New York is about the only state in the country that has a system where third parties robustly participate in elections, since the state retains electoral fusion. Electoral fusion allows small parties to cross-endorse the candidates from the major two parties. Although the two major parties continue to dominate the state's politics, this means that the smaller parties can wait in the wings for unusual situations and allow ideological voters to express their preferences in other ways.

It got a lot of attention back in the 2009 special election for New York's 23rd Congressional district, in which more Conservative Doug Doug Hoffmann beat more liberal Republican Dede Scozzafava for the seat, as voters in the right-leaning district attempted to signal their preference for a more conservative candidate.

Now, it might be consequential in the 2010 New York gubernatorial election, as Rick Lazio is still on the Conservative Party line against Republican nominee Carl Paladino after losing in the Republican primary.

More coverage:
Paladino Rout of Lazio Jolts New York G.O.P. (NYT)
Paladino and New York’s Republicans (538@NYT)
Poll Showing Gains by Paladino Excluded Key Candidate From Ballot (538@NYT):
A new poll this morning from Rasmussen Reports suggests significant tightening in the New York governor’s race. The poll has the Democrat, Andrew Cuomo, ahead 54 percent to 38 percent against Carl P. Paladino, the boisterous Buffalo businessman who soundly won the Republican primary last week against Rick Lazio.

...Still, there is one clear flaw with this poll, which is that it did not include an option for Mr. Lazio, who – even as he lost to Mr. Paladino among Republicans — won the Conservative Party’s nomination for governor and is expected to remain in the race. The Conservative Party is a big deal here in New York because of fusion voting, which allows multiple parties to endorse the same candidate on the ballot (Mr. Cuomo, for instance, is the nominee of the Democrats, as well as the liberal Working Families’ Party). Some voters in New York look toward the endorsements of the Conservative Party and the Working Families’ Party when filling out their ballots, and they can sometimes tip the outcome in a race.

But sometimes, the Conservative Party and the Republican Party split, as they have in this case — and this can have a much bigger influence on the outcome.
Or not. Rick Lazio has dropped out.

Thursday, September 16, 2010

More English spelling reform

Via Johnson via John Wells, I learned of Masha Bell's blog Improving English Spelling covering spelling reform. Some of the best posts are among her earlier ones, in which she makes the case for very modest regularizations of the most common English words to facilitate education and literacy among young well as plenty of posts discussing individual spellings or the weird history of irregularly spelt short u. The sheer pigheadedness behind some of the irregular spellings is always amazing, as when the inkhorns added a "p" to the front of Gaelic "tarmigan" in order to make it look Greek and thus edumacated.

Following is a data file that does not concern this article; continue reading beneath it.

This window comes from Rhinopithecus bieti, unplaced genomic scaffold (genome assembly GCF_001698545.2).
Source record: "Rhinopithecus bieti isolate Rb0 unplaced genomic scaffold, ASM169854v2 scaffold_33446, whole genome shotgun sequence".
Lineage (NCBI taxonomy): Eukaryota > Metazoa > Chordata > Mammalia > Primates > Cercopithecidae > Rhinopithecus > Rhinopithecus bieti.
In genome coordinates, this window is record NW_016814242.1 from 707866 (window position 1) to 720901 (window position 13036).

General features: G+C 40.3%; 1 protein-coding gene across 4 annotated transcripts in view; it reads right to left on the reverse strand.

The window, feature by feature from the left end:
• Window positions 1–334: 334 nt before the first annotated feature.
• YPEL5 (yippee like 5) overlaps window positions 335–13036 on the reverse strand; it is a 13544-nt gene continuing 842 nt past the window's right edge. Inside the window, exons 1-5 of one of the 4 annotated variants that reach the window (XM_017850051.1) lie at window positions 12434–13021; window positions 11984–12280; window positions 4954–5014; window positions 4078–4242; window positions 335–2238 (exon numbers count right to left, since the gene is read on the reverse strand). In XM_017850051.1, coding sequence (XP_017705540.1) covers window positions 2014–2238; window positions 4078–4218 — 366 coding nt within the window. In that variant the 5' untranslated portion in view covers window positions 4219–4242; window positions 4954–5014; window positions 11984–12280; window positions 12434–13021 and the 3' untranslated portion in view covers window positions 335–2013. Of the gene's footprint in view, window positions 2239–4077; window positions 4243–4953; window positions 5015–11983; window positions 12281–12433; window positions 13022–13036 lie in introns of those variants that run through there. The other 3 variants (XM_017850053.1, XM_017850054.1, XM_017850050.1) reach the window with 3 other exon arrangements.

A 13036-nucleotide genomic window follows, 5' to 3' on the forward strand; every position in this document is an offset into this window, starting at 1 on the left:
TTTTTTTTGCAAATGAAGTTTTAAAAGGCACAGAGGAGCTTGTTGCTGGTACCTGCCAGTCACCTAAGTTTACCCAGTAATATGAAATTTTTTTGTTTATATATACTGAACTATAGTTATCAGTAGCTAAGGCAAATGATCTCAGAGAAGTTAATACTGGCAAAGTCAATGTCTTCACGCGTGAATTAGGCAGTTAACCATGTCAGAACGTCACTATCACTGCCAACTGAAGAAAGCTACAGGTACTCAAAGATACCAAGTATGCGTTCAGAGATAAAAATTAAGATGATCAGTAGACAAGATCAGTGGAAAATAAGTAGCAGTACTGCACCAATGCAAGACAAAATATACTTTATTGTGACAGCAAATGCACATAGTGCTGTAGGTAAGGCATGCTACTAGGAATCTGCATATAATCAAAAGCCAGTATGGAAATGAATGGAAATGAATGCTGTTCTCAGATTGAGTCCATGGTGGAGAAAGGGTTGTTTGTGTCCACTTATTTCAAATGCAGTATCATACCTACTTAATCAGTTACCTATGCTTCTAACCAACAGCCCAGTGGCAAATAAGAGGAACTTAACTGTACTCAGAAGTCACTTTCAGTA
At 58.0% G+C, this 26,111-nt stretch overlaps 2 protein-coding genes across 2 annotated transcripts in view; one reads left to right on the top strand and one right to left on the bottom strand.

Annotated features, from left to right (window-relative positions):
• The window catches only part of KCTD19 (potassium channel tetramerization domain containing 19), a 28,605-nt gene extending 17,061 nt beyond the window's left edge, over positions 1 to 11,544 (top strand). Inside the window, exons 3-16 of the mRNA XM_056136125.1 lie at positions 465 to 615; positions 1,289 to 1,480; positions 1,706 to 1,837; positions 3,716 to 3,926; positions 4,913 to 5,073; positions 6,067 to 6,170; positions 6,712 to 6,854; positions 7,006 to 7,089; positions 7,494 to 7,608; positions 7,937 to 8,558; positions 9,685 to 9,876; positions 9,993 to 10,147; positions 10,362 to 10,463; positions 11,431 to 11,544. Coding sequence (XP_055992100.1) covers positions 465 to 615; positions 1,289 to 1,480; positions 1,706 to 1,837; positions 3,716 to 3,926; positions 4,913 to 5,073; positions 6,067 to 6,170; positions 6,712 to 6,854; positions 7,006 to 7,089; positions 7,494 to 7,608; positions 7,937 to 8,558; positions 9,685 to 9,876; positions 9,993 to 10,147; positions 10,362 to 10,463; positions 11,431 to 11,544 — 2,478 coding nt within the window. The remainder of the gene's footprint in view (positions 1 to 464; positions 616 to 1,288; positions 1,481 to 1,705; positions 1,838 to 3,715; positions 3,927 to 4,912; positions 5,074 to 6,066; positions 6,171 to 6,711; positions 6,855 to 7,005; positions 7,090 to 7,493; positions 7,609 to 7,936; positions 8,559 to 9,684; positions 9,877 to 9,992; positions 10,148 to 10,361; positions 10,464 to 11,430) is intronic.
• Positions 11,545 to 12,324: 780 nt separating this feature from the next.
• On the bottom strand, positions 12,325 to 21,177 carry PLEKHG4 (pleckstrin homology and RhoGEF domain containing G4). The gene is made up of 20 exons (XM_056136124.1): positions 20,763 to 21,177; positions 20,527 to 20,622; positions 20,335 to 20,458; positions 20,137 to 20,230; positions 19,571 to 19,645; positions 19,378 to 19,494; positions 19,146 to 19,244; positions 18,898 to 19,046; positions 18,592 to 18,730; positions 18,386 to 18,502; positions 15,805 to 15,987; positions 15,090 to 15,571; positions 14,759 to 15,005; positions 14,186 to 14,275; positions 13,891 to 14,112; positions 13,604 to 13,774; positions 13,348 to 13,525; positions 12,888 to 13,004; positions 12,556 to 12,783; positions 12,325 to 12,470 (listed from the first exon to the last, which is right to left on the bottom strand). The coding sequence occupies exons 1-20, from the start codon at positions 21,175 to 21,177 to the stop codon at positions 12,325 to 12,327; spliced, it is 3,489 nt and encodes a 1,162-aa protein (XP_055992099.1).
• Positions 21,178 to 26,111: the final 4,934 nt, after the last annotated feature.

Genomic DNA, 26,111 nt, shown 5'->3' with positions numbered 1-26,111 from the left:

Wells makes a great point, too:
She also compares the ‘redundant’ -e in such words as accurate, adequate, delicate, private, with the ‘phonic reliability’ of words such as accelerate, assassinate, calculate. ...This implies, interestingly, that perhaps we ought to complicate our spelling by introducing a difference between moderate (verb, ˈmɒdəreɪt) and moderat (adjective, ˈmɒd(ə)rət), or separate (verb, ˈsepəreɪt) and separat (adjective, ˈsep(ə)rət) and other similar pairs.

It would certainly, I think, be advantageous to abolish the -e not only in love but also in have and give. These three very basic words immediately undermine the ‘magic e’ rule that reading beginners are taught. It would be nice, too, to be able to distinguish liv (verb, lɪv) from live (adjective, laɪv).

A great idea. Spelling reform has been going nowhere for years, and is generally done in countries more comfortable with language policy, language planning, and more significant government power over elements of popular culture. More recently, it was controversial in Germany.

I suspect the only hope for spelling reform in English is through guerilla and asymmetrical means, such as by endorsement of popular respellings like "nite" for "night". It will happen when writers just begin writing and publishing in reformed spellings, and the spellings that make sense drift from signs and text messages into usage in increasingly formal or prestige contexts.

Tuesday, September 7, 2010

Letters to a future age

...on the Georgia Guidestones, an American Stonehenge: Monumental Instructions for the Post-Apocalypse (Wired).

It's kind of amazing how relatively easy it is to send Rosetta Stones forward into the future, although I wonder how this monument would hold up over 10,000 years. That is a truly mind-boggling distance of time, and yet but a pittance if our species is to continue to survive in geological time.

The third directive is "unite humanity with a living new language".